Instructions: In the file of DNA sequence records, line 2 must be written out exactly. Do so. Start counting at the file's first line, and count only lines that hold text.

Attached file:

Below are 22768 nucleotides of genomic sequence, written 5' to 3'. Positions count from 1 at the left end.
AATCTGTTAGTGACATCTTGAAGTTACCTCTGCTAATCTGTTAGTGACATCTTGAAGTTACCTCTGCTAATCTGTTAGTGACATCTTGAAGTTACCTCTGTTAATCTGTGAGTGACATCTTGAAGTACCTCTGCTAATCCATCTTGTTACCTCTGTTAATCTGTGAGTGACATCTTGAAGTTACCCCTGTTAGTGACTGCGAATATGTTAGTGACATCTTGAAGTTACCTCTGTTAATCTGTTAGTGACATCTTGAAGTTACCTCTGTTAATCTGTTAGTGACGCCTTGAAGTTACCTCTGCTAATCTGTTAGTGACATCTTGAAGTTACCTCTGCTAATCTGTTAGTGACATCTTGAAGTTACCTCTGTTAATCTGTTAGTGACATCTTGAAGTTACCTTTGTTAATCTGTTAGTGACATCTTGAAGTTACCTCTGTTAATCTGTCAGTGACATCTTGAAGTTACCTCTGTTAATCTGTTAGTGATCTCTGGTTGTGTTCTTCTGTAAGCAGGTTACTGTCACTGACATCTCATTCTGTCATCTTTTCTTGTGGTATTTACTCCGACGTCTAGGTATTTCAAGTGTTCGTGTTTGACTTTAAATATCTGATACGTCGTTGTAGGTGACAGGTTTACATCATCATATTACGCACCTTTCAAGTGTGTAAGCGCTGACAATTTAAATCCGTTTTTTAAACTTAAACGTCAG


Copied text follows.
AATCTGTTAGTGACATCTTGAAGTTACCTCTGCTAATCTGTTAGTGACATCTTGAAGTTACCTCTGCTAATCTGTTAGTGACATCTTGAAGTTACCTCTGTTAATCTGTGAGTGACATCTTGAAGTACCTCTGCTAATCCATCTTGTTACCTCTGTTAATCTGTGAGTGACATCTTGAAGTTACCCCTGTTAGTGACTGCGAATATGTTAGTGACATCTTGAAGTTACCTCTGTTAATCTGTTAGTGACATCTTGAAGTTACCTCTGTTAATCTGTTAGTGACGCCTTGAAGTTACCTCTGCTAATCTGTTAGTGACATCTTGAAGTTACCTCTGCTAATCTGTTAGTGACATCTTGAAGTTACCTCTGTTAATCTGTTAGTGACATCTTGAAGTTACCTTTGTTAATCTGTTAGTGACATCTTGAAGTTACCTCTGTTAATCTGTCAGTGACATCTTGAAGTTACCTCTGTTAATCTGTTAGTGATCTCTGGTTGTGTTCTTCTGTAAGCAGGTTACTGTCACTGACATCTCATTCTGTCATCTTTTCTTGTGGTATTTACTCCGACGTCTAGGTATTTCAAGTGTTCGTGTTTGACTTTAAATATCTGATACGTCGTTGTAGGTGACAGGTTTACATCATCATATTACGCACCTTTCAAGTGTGTAAGCGCTGACAATTTAAATCCGTTTTTTAAACTTAAACGTCAG